Warner played for St. Louis from 1998 until 2003, dominating the early years but then appearing in just nine games over the final two seasons. He then went to the Giants, playing 10 games there during Eli Manning’s rookie campaign.

In 2005, Warner joined the Cardinals and played just 16 games across his first two seasons. He found himself in a playing-time battle with Matt Leinhart, a young, highly touted quarterback from the 2006 draft class.

Warner outlasted the Leinhart threat and finally regained his status as a premier signal-caller during his final three NFL seasons.

His career arc, right from the get-go, was amazing. It took an injury to Trent Green for Warner to even get his first starting opportunity. We may never have heard of him otherwise.

(Photo courtesy: Action Images)

What about Warner as a player? In St. Louis, he played under head coach Dick Vermeil, but the offense belonged to coordinator Mike Martz. Warner had a fantastic supporting cast around him. You know the names: Marshall Faulk, Orlando Pace, Torry Holt, and Isaac Bruce, just to name the other Hall of Fame-level talents on that legendary offense.

But it was Warner who made it all go.

Never an elite athlete, Warner navigated the pocket very well while always keeping his eyes downfield. In fact, over his career he often showed outstanding toughness and discipline by holding the ball until the last possible instant before firing a strike downfield and inevitably getting drilled by a fierce pass-rusher. Warner took a lot of big hits, which endeared him to his teammates and showed a great dedication to winning.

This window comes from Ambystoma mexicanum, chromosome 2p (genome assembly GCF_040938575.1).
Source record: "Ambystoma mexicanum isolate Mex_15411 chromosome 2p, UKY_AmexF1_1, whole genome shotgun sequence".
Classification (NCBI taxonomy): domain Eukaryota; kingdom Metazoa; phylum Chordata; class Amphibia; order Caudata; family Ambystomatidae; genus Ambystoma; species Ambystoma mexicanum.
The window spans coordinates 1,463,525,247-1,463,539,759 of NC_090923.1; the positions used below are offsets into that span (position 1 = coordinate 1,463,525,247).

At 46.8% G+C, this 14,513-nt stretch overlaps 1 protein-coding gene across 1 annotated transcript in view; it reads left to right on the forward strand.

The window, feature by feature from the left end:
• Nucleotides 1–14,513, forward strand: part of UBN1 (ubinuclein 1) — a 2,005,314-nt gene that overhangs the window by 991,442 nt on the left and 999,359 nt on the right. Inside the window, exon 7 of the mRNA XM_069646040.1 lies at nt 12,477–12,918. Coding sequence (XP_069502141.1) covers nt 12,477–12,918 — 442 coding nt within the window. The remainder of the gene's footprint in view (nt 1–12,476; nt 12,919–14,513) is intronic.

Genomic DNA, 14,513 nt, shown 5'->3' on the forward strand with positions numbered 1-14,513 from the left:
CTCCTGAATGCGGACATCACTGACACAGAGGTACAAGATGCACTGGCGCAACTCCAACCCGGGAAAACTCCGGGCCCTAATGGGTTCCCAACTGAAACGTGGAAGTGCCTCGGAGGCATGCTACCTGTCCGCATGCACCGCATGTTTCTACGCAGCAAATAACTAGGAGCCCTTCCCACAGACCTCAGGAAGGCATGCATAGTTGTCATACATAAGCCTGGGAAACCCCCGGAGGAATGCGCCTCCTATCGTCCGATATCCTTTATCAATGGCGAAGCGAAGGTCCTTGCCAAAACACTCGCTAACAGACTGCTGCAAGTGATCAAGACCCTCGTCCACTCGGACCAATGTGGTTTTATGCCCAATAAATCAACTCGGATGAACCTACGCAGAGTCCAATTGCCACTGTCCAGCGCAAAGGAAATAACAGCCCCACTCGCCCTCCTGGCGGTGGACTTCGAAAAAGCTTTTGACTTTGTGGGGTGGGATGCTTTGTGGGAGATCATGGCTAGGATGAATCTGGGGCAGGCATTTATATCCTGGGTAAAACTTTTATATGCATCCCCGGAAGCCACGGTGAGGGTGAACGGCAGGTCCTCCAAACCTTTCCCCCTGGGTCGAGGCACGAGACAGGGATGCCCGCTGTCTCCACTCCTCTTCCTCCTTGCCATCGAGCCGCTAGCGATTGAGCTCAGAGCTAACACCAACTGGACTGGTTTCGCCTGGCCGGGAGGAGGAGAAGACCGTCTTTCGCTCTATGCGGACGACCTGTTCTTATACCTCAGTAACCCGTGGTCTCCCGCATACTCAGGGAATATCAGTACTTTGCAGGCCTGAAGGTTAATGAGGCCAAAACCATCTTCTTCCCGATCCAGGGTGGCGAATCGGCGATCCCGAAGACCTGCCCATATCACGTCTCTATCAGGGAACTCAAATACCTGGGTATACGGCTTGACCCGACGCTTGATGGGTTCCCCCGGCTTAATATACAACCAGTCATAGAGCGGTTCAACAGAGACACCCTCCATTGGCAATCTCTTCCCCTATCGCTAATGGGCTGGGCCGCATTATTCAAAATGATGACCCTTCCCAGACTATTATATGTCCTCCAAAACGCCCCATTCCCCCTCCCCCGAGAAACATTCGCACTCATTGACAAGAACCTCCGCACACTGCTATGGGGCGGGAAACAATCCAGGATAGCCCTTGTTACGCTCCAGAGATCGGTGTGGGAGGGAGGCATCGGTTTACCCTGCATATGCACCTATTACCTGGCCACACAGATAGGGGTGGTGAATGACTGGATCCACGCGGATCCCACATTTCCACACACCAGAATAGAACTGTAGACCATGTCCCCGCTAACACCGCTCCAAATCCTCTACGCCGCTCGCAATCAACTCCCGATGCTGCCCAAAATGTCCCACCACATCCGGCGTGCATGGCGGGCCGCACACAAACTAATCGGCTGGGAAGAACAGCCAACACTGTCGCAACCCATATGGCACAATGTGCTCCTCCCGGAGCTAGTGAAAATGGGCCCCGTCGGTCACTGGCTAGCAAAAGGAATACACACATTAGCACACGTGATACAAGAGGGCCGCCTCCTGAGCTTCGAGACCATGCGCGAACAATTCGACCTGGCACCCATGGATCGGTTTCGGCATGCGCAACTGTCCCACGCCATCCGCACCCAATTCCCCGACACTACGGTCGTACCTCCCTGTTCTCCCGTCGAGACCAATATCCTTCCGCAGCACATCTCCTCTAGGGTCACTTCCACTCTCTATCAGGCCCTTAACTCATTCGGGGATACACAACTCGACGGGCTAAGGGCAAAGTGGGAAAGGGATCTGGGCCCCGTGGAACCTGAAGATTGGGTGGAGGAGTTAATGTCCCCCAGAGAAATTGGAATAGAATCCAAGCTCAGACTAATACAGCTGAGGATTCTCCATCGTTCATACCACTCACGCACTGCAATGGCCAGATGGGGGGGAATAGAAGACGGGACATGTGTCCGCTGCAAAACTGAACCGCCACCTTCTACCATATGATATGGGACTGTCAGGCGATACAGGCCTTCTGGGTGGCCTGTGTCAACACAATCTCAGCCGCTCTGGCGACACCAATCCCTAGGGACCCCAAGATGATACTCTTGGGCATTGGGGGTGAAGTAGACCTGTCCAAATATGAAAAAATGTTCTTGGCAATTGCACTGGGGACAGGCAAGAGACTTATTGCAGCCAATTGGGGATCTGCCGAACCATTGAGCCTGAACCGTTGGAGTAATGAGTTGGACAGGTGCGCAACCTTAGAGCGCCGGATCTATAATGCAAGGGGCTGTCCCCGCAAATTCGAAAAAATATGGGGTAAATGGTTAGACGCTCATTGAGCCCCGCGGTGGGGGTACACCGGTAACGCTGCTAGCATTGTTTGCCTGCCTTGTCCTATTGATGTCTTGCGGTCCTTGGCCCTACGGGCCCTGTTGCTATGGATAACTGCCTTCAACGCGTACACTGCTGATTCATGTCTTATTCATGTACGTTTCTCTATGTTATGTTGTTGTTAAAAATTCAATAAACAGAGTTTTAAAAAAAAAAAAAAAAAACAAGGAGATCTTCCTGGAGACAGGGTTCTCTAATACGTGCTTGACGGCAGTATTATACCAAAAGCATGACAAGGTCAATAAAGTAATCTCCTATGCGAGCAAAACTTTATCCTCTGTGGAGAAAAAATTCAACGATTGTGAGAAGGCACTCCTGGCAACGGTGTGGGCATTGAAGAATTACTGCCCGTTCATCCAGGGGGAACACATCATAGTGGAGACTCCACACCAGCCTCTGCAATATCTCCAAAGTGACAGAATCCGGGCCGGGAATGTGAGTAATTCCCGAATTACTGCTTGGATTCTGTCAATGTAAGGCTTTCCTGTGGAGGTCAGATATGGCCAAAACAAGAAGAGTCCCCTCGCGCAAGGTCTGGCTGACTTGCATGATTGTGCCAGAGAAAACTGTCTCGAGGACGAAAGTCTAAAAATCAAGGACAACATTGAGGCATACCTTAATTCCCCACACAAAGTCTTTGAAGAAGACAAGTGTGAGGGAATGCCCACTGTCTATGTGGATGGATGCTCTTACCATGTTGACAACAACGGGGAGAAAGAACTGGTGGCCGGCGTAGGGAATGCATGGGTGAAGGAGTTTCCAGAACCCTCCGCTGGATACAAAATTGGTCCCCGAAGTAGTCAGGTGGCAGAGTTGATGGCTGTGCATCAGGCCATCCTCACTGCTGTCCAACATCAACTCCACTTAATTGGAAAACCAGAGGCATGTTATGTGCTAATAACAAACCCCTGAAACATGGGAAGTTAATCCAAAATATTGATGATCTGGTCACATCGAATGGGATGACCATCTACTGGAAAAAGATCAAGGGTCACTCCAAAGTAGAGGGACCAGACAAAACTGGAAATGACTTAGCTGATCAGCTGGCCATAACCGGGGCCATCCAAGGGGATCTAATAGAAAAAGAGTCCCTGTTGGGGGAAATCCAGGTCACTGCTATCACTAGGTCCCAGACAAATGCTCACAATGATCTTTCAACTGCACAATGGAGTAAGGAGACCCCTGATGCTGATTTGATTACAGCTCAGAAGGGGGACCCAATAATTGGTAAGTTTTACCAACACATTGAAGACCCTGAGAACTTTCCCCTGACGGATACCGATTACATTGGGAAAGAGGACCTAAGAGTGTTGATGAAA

But it also made him a great fit with Martz, along with Bruce Arians in Arizona. Both of those offensive minds stressed deep drops and deep shots downfield. And neither coach ever put a premium on protection. That suited Warner perfectly. He led the NFL in average gain per attempt three times, while Martz and Arians had the right quarterback for their systems.

Warner also had a strong arm and a very quick release. Especially with the Rams, he excelled firing the ball into tight windows in the middle of the field on deep digs and crossers. He completed countless passes that many quarterbacks wouldn't even attempt.

He had a great mind for the sport and processed information very quickly, and played some of his best games when it mattered most. In fact, Warner was the first quarterback in history to throw for 300 yards in a Super Bowl three different times, including a 414-yard effort in Super Bowl XXXIV in a winning effort over the Titans.